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The ethics of suspicion in the study of religions

By Paul-Francois Tremlett


In this essay I outline some beliefs and practices among lowland christianised peoples in the Philippines relating primarily to the existence of spirits which are believed to be responsible for causing illness, attending to their imbrication with Catholicism and local cultural notions and practices and post-colonial questions of identity. I sketch three interpretative frameworks that have been brought to bear on these religious beliefs and practices: an anthropological analysis that seeks to explain such beliefs and practices in terms of a cultural logic, a socio-historical account in which resonances are highlighted between such beliefs and the post-colonial question of Filipino identity, and a rationalist account in which the utility of such beliefs is assessed, at all times highlighting the strengths and weaknesses of these different interpretative frameworks vis-à-vis a phenomenological approach. I use the empirical material to demonstrate that the phenomenological commitment to religion as a sui generis phenomenon cannot reasonably be said to constitute a satisfactory theory of context and I argue that the phenomenological epochē is an inadequate response to the problem of representation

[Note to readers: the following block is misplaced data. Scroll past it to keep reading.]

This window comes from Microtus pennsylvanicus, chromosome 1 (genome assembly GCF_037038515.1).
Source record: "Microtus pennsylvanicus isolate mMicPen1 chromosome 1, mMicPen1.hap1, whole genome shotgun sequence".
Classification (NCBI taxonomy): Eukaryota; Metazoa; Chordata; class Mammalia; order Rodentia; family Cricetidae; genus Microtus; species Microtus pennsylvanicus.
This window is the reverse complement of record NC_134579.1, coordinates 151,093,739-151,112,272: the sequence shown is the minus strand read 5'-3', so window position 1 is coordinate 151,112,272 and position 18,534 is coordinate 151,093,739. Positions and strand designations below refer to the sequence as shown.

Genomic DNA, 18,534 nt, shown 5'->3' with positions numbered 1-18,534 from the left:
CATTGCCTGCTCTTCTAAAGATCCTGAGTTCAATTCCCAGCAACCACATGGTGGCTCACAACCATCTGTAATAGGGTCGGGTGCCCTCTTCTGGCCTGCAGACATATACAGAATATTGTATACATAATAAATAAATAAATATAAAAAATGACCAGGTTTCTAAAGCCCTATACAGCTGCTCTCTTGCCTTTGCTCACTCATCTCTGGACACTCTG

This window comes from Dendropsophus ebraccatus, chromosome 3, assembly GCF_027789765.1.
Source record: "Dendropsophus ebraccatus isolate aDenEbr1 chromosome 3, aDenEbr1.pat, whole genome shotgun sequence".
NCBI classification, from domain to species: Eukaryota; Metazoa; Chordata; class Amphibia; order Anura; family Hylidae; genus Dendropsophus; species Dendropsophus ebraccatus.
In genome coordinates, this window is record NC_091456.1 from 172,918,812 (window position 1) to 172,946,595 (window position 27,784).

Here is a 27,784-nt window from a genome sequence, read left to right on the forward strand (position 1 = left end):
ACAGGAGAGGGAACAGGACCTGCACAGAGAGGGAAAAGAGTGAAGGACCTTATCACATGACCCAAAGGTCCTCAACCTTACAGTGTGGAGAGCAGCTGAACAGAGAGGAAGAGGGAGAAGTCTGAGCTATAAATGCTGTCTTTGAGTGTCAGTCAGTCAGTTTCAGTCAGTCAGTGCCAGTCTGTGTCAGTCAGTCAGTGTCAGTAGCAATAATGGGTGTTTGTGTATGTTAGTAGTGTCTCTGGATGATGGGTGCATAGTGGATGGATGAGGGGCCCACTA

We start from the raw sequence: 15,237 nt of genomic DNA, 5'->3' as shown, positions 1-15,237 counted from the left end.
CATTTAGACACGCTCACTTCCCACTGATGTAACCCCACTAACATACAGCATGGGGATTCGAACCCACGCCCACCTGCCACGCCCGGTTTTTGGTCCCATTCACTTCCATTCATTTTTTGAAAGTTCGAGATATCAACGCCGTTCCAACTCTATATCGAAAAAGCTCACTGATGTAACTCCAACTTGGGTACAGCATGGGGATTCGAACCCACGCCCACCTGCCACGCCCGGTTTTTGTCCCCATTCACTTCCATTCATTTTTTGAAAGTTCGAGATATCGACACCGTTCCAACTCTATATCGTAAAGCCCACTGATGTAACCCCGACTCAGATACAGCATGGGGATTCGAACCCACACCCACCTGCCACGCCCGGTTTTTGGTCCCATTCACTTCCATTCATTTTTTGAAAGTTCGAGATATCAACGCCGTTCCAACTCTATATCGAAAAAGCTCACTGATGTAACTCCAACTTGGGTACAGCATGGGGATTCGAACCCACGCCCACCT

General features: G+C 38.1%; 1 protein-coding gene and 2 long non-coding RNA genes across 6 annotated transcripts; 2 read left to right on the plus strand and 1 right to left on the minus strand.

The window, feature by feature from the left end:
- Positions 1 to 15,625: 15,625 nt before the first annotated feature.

Year: 2007
OAI identifier: oai:oro.open.ac.uk:22449
Provided by: Open Research Online

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